“We’d need to identify those high-rated areas, and plan the spaces around those areas, quickly,” says Craig. “Floor height is a big consideration in order to get services in. Asbestos is common in older buildings, so any structural work will need to take that into account.
“Ideally we’d use existing enabled wet areas to avoid cutting into existing floors. Lightweight structural infill would be used if required to minimise and structural strengthening required in the building, while flexible floor plates and temporary partitions would be needed.”
Connecting a temporary hospital
Any building that was converted into a hospital would naturally need services piped in, and Peter Young, principal and mechanical discipline manager, says, “From a services perspective, we’d need to have water and power, and the ability to have temporary services piped in.
“Most commercial offices, for example, would have enough power anyway, but as far as medical gases – oxygen, nitrous oxide etc. – go, you’d use temporary bottles, and you’d design it on that basis. You wouldn’t try to pipe those in permanently.
“You may need to install aircon and put in extra vents and such. So as long as you’ve got the space to do that, and you’d operate them off a central plant, unless it’s an isolation room, in which case you’d have an individual unit.”
Patient and medical worker health critical
When building a hospital in more usual times, sustainability and usability are critical considerations, and shouldn’t be neglected in this case either.
“Locations and aspects that have good daylight and views of nature are well known to accelerate healing and reduce the need for medication for many patients,” says Chris Buntine, Northrop’s sustainability group manager.
“Also of benefit to patients is providing 100% outside air to avoid recirculating disease and installing circadian lighting to promote alertness in some spaces and restfulness in others.”
Healthcare workers are under tremendous pressure anyway, never mind if they were working in a temporary hospital for COVID-19 patients, and their wellbeing must be considered, too.
“The work environment, even a temporary one, must have healthy food options in vending machines or in-house kitchens, and the provision of non-toxic cleaning and sanitising systems such as electrolysed water,” says Chris. “If they have access to adjacent green spaces for mindfulness or exercise breaks, then all the better.”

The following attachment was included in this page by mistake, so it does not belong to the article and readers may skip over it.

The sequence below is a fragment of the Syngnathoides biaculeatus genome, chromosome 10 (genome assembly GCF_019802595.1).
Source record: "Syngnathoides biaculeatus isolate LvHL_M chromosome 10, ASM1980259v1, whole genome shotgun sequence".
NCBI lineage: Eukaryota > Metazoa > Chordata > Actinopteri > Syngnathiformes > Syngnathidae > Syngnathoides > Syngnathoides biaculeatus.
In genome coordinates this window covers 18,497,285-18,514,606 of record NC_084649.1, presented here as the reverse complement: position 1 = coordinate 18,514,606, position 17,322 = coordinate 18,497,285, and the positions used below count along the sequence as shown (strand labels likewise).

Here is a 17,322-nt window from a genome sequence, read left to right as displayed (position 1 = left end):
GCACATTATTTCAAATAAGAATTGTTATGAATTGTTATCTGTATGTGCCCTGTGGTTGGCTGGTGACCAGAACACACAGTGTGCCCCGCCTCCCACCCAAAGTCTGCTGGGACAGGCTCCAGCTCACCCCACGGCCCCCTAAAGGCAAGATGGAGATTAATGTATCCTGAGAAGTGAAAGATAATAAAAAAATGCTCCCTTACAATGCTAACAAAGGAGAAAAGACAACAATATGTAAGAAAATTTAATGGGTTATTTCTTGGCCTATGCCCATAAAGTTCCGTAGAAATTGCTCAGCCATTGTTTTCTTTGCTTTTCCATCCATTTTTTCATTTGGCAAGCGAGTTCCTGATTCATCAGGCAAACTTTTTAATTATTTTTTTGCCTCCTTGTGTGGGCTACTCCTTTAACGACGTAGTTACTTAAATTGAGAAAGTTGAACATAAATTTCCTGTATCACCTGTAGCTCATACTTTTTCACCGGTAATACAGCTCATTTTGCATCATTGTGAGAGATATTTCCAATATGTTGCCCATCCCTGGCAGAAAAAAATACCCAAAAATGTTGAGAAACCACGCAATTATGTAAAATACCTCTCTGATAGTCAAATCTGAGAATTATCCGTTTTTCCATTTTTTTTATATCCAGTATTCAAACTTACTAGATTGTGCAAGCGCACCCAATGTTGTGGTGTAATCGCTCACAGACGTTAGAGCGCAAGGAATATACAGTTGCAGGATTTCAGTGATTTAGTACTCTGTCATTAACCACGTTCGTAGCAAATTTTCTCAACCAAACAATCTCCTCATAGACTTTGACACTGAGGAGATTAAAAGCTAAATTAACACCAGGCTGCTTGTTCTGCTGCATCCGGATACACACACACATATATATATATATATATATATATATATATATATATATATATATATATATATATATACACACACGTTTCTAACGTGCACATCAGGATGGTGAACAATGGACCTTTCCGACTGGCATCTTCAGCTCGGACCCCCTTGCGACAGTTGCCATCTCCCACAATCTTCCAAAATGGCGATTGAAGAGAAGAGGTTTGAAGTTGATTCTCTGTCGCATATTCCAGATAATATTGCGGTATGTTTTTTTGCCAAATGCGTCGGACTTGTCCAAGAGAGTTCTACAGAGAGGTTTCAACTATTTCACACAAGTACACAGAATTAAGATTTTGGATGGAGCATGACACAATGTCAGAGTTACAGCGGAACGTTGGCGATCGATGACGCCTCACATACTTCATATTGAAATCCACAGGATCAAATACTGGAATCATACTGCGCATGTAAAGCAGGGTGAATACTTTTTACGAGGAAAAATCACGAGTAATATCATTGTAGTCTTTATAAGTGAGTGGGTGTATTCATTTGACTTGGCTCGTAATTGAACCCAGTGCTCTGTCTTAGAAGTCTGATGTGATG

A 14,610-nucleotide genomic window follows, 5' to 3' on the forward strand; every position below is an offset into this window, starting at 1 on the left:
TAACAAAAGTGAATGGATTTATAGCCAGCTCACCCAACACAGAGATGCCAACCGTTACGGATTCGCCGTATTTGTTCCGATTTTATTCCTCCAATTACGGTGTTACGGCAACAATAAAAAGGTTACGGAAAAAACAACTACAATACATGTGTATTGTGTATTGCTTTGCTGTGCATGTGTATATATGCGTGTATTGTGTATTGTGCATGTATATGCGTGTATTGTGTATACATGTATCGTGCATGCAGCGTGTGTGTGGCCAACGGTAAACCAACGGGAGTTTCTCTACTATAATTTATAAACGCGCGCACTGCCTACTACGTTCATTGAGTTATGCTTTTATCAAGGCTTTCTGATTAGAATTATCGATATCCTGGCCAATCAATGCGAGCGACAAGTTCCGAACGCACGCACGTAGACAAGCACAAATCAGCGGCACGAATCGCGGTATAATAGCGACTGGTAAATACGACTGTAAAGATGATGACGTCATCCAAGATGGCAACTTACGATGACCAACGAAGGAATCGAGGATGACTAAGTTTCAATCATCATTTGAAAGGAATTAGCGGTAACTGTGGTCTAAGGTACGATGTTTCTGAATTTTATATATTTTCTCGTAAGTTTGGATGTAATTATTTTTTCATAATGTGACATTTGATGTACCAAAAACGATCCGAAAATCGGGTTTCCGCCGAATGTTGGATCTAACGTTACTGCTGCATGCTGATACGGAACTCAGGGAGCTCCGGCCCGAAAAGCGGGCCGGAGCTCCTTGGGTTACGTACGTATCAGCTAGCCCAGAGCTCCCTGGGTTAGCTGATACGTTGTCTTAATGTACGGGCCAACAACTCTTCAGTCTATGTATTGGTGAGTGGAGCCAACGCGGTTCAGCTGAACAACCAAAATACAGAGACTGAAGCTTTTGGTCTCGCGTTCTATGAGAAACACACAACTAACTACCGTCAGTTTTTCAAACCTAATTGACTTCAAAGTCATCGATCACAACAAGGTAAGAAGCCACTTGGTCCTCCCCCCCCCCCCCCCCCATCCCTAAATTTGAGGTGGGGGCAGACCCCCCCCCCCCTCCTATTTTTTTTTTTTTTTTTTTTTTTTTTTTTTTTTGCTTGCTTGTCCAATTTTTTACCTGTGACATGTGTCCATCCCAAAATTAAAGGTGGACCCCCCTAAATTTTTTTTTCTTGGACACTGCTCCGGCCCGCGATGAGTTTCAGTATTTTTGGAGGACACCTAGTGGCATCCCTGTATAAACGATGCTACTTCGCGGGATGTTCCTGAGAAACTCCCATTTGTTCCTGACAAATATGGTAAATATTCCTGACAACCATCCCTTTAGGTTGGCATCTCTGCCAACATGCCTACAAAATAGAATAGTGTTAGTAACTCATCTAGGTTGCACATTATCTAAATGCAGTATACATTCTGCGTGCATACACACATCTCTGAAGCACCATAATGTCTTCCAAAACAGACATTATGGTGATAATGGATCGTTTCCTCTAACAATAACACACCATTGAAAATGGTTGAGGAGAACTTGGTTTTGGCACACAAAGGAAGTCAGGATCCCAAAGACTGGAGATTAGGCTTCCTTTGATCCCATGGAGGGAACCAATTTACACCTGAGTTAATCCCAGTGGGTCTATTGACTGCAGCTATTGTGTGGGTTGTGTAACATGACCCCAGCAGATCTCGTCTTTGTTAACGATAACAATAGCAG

A collaborative approach
Ultimately, when it comes to converting a building into a hospital during COVID-19, it will require great collaboration between many bodies, including engineers, contractors, local authorities, councils and health authorities to ensure swift action is taken.
Naturally, it’s a very different type of project to work on; timelines are condensed and decisions have to be made in the moment.
Whether it’s a disused hospital that’s being reopened or a commercial building – maybe an office building, factory, pub, club or hotel – that needs converting, a senior team who can be on the ground quickly is required.
And, with the UK setting a nine-day benchmark, some quick decisions will need to be made, too.
This article was originally published on the blog of Northrop Consulting Engineering Services. Republished with Permission
Established in 1976, Northrop Consulting Engineers is a successful consultancy, locally owned and managed by engineers who work in the business. The company employs over 400 staff with eight offices across NSW, QLD, VIC and the ACT. Highly experienced in Civil, Structural, Building Services and Sustainability, we also have extensive expertise in emerging and niche engineering services. We work across a variety of sectors including aged care, health, education, hospitality, land development, commercial, corrections, industrial and residential. Northrop service a wide range of infrastructure, site works and building projects, offering complete engineering services to support full project delivery.